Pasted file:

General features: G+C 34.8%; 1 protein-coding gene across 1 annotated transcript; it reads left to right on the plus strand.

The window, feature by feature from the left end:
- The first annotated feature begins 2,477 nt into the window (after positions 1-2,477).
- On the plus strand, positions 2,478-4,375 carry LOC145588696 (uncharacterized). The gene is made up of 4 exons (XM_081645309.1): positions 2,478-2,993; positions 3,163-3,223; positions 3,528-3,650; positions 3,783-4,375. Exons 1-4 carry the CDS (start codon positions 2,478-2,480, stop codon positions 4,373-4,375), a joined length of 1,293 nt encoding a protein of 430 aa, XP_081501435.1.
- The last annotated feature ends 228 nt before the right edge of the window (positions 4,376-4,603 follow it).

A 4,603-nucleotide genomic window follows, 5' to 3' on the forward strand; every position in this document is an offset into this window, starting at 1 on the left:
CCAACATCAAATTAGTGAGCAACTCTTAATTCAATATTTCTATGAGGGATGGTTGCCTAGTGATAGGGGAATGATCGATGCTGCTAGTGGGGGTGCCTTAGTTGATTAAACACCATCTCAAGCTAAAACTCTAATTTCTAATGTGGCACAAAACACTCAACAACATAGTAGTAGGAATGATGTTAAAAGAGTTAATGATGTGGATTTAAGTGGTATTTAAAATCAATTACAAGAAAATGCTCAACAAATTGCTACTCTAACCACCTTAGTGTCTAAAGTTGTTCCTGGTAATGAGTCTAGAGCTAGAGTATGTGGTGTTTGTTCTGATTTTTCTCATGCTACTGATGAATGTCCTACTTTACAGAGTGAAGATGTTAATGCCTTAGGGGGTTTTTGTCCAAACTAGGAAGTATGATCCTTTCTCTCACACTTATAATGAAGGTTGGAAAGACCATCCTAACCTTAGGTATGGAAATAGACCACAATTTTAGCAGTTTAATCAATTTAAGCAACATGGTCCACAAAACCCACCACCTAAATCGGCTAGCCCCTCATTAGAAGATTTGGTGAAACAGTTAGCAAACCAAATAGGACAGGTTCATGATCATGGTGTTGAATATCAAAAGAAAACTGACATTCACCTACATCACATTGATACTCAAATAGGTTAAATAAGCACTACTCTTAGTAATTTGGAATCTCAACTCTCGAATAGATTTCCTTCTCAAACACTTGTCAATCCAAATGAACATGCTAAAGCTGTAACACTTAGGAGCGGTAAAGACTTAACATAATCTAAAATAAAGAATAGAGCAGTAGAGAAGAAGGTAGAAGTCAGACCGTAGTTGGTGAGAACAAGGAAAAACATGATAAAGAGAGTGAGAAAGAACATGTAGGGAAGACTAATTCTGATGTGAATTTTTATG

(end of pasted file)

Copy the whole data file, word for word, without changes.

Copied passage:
General features: G+C 34.8%; 1 protein-coding gene across 1 annotated transcript; it reads left to right on the plus strand.

The window, feature by feature from the left end:
- The first annotated feature begins 2,477 nt into the window (after positions 1-2,477).
- On the plus strand, positions 2,478-4,375 carry LOC145588696 (uncharacterized). The gene is made up of 4 exons (XM_081645309.1): positions 2,478-2,993; positions 3,163-3,223; positions 3,528-3,650; positions 3,783-4,375. Exons 1-4 carry the CDS (start codon positions 2,478-2,480, stop codon positions 4,373-4,375), a joined length of 1,293 nt encoding a protein of 430 aa, XP_081501435.1.
- The last annotated feature ends 228 nt before the right edge of the window (positions 4,376-4,603 follow it).

A 4,603-nucleotide genomic window follows, 5' to 3' on the forward strand; every position in this document is an offset into this window, starting at 1 on the left:
CCAACATCAAATTAGTGAGCAACTCTTAATTCAATATTTCTATGAGGGATGGTTGCCTAGTGATAGGGGAATGATCGATGCTGCTAGTGGGGGTGCCTTAGTTGATTAAACACCATCTCAAGCTAAAACTCTAATTTCTAATGTGGCACAAAACACTCAACAACATAGTAGTAGGAATGATGTTAAAAGAGTTAATGATGTGGATTTAAGTGGTATTTAAAATCAATTACAAGAAAATGCTCAACAAATTGCTACTCTAACCACCTTAGTGTCTAAAGTTGTTCCTGGTAATGAGTCTAGAGCTAGAGTATGTGGTGTTTGTTCTGATTTTTCTCATGCTACTGATGAATGTCCTACTTTACAGAGTGAAGATGTTAATGCCTTAGGGGGTTTTTGTCCAAACTAGGAAGTATGATCCTTTCTCTCACACTTATAATGAAGGTTGGAAAGACCATCCTAACCTTAGGTATGGAAATAGACCACAATTTTAGCAGTTTAATCAATTTAAGCAACATGGTCCACAAAACCCACCACCTAAATCGGCTAGCCCCTCATTAGAAGATTTGGTGAAACAGTTAGCAAACCAAATAGGACAGGTTCATGATCATGGTGTTGAATATCAAAAGAAAACTGACATTCACCTACATCACATTGATACTCAAATAGGTTAAATAAGCACTACTCTTAGTAATTTGGAATCTCAACTCTCGAATAGATTTCCTTCTCAAACACTTGTCAATCCAAATGAACATGCTAAAGCTGTAACACTTAGGAGCGGTAAAGACTTAACATAATCTAAAATAAAGAATAGAGCAGTAGAGAAGAAGGTAGAAGTCAGACCGTAGTTGGTGAGAACAAGGAAAAACATGATAAAGAGAGTGAGAAAGAACATGTAGGGAAGACTAATTCTGATGTGAATTTTTATG